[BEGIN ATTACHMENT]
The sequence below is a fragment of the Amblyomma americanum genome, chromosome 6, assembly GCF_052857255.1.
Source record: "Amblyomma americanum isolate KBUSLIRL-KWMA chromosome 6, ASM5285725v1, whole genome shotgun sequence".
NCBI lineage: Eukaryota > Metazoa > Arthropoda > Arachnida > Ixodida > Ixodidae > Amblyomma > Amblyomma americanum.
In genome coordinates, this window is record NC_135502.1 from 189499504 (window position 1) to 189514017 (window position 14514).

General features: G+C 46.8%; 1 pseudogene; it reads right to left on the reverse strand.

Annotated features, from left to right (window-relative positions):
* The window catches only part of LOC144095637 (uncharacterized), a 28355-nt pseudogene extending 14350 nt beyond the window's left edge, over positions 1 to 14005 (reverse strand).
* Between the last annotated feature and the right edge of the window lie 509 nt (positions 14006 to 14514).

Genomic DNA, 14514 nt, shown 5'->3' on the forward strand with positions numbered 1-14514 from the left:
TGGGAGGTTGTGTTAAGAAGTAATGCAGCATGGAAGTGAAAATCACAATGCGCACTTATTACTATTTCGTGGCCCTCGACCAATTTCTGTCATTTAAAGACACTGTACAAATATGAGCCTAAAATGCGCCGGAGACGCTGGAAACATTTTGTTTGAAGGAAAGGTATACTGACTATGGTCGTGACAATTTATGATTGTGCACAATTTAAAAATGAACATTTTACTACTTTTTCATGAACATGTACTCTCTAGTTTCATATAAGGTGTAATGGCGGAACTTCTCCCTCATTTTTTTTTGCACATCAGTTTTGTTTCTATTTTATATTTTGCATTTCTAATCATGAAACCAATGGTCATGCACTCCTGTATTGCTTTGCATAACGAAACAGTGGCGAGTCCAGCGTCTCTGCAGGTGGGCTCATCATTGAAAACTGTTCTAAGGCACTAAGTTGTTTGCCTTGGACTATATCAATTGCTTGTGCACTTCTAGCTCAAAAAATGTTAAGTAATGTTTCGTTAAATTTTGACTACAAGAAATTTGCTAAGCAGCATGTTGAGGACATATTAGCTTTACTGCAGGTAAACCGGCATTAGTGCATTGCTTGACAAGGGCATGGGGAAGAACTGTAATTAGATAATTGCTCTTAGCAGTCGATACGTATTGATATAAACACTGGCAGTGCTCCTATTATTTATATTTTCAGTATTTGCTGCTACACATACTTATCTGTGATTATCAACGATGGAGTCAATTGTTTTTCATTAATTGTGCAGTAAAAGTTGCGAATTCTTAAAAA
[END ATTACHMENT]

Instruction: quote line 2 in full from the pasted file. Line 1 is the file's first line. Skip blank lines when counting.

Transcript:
Source record: "Amblyomma americanum isolate KBUSLIRL-KWMA chromosome 6, ASM5285725v1, whole genome shotgun sequence".